No one should discount us because we are men, or because they think losing our pecs is not as significant as a women losing their breasts. I know what it is like to receive stares, as well as be mocked, when I remove my shirt at a pool. Initially, I was never going to show my scars in public. I was embarrassed, ashamed, alone and devastated. I had no one to turn to. There are no support groups for men who have gone through breast cancer. And I am not sure if I would have used one if it was offered.
Anyway, back to the image problem. To overcome this, I did a photoshoot about three months after my last day of chemo. The photographer, Alan Lang, took 150 pics of me with my shirt on and off in a boxing theme.
I was going to use some of them for my charitable foundation and to show the world that I wasn’t afraid. But that wasn’t good enough. I still had to overcome the fear of taking off my shirt at the pool in front of complete strangers. I did just that in June 2013 and it was frightening.
I had so many people just stare at me and point. I quickly put my shirt back on and went home. After that, I didn’t take off my shirt at the pool in front of people for a long time. But that all changed. My attitude changed, and because I always use humor, I decided to have fun with it. I wasn’t afraid anymore. I did want people to look at me. I want them to ask me what happened so I can educate them about breast cancer. It became a conversation starter.
As years went by, it got easier. I started to work out again and to rebuild my pecs. But I realize that is easier said than done. I am getting stronger, but it is taking a lot time. I can get reconstructive surgery, however, they take the fat from your stomach and use that to build your pecs. No, thank you! I’d rather have just muscle there and no fat!
Fast forward to April 2017. I was invited by my friend Joules Evans (breast cancer survivor and Badass Warrior of Life) to do a photoshoot for the Grace Project by Isis (the photographer, not the terror group, peeps). The photographer has a goal to photograph 800 breast cancer survivors with their mastectomy scars in a beautiful and majestical manner.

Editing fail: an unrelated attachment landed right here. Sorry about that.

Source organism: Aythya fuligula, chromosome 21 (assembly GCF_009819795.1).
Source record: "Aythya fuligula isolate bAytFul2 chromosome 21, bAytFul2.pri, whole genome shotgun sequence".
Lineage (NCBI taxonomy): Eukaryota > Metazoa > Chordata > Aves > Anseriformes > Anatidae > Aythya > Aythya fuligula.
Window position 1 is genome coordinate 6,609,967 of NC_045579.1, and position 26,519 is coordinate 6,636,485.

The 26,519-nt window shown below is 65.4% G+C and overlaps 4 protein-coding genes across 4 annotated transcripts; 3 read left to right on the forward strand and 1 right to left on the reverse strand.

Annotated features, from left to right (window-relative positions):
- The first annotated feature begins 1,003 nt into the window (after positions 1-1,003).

These women are amazing. They are all Grace Goddesses. Go to The Grace Project for more information. Currently, she has took about 250 photographs and they are printed on silk banners. The reason for the number 800 is to tell the story that 800 women are diagnosed each day. And she is going to photograph eight men because that is the number diagnosed each day.
I became one of the lucky eight. On April, 19 in Ault Park (Cincinnati), I took off all of my clothes (except my underwear (my mom would have freaked out!), and wore a purple toga. (Toga! Toga! Toga! I always think of John Belushi from the movie Animal House when I wear one.) Anyway, I draped the purple toga on my lower half, and looked fiercely in the camera, per the photographer’s instructions.
She wanted me to look fierce like a Greek God. Pissed off at cancer! It was awesome!
Eventually, all 800-plus photographs will be shown together in one place. The photos will show the world the impact of breast cancer and the need for a cure. Also, it will show the world that beauty comes in all sizes and shapes. Majestic and beautiful.
In conclusion, I am OK. I am good with how I look and how I look to the world. Maybe I will start using one of these pictures as my new dating profile pic. That would be interesting. (I wonder how many women would want a Greek God! Well more like an Italian-Greek God, but I will save that story for another time!)
To all of those women and men out there who have mastectomy scars — be free. Take off your shirt and feel empowered. Stand up on a mountain, take off your shirt and shout “Cancer, don’t mess with me!”
My name is Steve Del Gardo. Director/Founder/Warrior of Life of Protect The Pecs
Note: Breast Cancer News is strictly a news and information website about the disease. It does not provide medical advice, diagnosis, or treatment. This content is not intended to be a substitute for professional medical advice, diagnosis, or treatment. Always seek the advice of your physician or other qualified health provider with any questions you may have regarding a medical condition. Never disregard professional medical advice or delay in seeking it because of something you have read on this website. The opinions expressed in this column are not those of Breast Cancer News, or its parent company, BioNews Services, and are intended to spark discussion about issues pertaining to breast cancer.
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